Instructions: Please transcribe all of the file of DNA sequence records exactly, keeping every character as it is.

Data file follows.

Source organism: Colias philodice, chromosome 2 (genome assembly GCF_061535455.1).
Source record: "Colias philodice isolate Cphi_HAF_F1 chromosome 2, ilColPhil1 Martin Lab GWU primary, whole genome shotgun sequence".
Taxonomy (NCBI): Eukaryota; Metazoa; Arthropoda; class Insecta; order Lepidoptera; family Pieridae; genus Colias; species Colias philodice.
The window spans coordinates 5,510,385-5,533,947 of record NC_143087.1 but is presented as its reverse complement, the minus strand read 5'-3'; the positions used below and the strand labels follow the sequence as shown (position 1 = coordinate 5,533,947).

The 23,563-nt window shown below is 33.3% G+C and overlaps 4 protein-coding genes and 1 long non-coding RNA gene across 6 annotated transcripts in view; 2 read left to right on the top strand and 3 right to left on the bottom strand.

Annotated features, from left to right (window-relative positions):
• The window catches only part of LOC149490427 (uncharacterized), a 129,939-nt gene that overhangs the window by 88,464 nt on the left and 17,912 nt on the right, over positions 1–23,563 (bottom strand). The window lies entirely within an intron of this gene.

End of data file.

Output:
Source organism: Colias philodice, chromosome 2 (genome assembly GCF_061535455.1).
Source record: "Colias philodice isolate Cphi_HAF_F1 chromosome 2, ilColPhil1 Martin Lab GWU primary, whole genome shotgun sequence".
Taxonomy (NCBI): Eukaryota; Metazoa; Arthropoda; class Insecta; order Lepidoptera; family Pieridae; genus Colias; species Colias philodice.
The window spans coordinates 5,510,385-5,533,947 of record NC_143087.1 but is presented as its reverse complement, the minus strand read 5'-3'; the positions used below and the strand labels follow the sequence as shown (position 1 = coordinate 5,533,947).

The 23,563-nt window shown below is 33.3% G+C and overlaps 4 protein-coding genes and 1 long non-coding RNA gene across 6 annotated transcripts in view; 2 read left to right on the top strand and 3 right to left on the bottom strand.

Annotated features, from left to right (window-relative positions):
• The window catches only part of LOC149490427 (uncharacterized), a 129,939-nt gene that overhangs the window by 88,464 nt on the left and 17,912 nt on the right, over positions 1–23,563 (bottom strand). The window lies entirely within an intron of this gene.